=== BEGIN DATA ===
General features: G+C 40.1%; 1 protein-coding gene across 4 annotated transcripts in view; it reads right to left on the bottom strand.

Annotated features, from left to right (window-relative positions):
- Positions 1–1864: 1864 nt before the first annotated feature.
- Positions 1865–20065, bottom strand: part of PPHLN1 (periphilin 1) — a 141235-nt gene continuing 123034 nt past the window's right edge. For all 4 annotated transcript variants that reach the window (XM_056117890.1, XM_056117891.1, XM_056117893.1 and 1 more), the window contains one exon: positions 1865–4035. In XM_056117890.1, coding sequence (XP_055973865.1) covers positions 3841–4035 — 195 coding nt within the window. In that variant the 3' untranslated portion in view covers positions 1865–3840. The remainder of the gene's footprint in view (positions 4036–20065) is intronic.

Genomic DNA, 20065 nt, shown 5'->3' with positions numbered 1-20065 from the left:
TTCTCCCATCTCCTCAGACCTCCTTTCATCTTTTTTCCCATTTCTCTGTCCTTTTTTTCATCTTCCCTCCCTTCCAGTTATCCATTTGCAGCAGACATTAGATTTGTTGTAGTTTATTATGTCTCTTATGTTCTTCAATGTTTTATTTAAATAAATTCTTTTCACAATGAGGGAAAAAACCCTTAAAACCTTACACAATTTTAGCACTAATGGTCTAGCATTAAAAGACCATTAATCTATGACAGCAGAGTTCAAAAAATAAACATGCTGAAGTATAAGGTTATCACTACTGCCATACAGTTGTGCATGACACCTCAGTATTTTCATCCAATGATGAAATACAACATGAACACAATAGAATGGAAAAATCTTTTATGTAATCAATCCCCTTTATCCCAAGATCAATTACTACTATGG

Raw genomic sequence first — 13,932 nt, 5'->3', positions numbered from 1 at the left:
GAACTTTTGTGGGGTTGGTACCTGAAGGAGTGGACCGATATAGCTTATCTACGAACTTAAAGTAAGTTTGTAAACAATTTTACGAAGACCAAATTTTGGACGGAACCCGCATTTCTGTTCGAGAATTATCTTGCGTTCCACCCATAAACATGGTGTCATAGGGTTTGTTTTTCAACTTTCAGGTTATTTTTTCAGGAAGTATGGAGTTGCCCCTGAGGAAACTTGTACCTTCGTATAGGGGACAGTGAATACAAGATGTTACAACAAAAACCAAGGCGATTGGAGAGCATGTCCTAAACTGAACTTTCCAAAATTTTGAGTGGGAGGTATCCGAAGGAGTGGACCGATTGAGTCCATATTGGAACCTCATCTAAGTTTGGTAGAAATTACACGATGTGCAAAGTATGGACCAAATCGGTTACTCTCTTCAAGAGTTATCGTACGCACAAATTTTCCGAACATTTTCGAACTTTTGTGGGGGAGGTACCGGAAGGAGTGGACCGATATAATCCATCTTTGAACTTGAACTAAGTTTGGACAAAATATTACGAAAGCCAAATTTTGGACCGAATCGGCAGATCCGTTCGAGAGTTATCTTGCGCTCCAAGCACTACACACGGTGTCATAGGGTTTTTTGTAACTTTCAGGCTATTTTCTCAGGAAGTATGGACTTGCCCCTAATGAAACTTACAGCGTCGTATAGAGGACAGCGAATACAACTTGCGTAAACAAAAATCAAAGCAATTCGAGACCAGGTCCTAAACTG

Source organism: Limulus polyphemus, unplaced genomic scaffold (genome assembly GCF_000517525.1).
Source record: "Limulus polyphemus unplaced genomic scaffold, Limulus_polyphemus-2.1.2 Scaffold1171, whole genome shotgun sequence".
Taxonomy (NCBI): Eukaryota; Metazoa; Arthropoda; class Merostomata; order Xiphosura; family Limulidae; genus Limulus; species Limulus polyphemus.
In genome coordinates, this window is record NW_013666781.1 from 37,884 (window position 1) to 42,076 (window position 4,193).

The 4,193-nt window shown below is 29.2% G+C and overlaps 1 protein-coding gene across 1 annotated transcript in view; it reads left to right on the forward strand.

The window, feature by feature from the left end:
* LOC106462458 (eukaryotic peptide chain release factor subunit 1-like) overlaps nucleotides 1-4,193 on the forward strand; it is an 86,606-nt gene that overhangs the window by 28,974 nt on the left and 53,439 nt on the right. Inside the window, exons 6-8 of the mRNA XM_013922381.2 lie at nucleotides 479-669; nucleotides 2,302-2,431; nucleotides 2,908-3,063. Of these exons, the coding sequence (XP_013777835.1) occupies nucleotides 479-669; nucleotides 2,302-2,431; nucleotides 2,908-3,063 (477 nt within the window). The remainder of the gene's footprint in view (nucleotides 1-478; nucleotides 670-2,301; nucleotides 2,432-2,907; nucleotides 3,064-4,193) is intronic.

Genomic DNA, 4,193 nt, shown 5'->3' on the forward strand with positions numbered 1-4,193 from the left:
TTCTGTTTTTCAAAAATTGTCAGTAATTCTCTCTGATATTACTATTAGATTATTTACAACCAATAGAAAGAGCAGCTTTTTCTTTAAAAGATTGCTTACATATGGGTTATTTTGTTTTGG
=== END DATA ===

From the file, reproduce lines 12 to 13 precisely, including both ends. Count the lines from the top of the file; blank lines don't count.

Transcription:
In genome coordinates, this window is record NW_013666781.1 from 37,884 (window position 1) to 42,076 (window position 4,193).

The 4,193-nt window shown below is 29.2% G+C and overlaps 1 protein-coding gene across 1 annotated transcript in view; it reads left to right on the forward strand.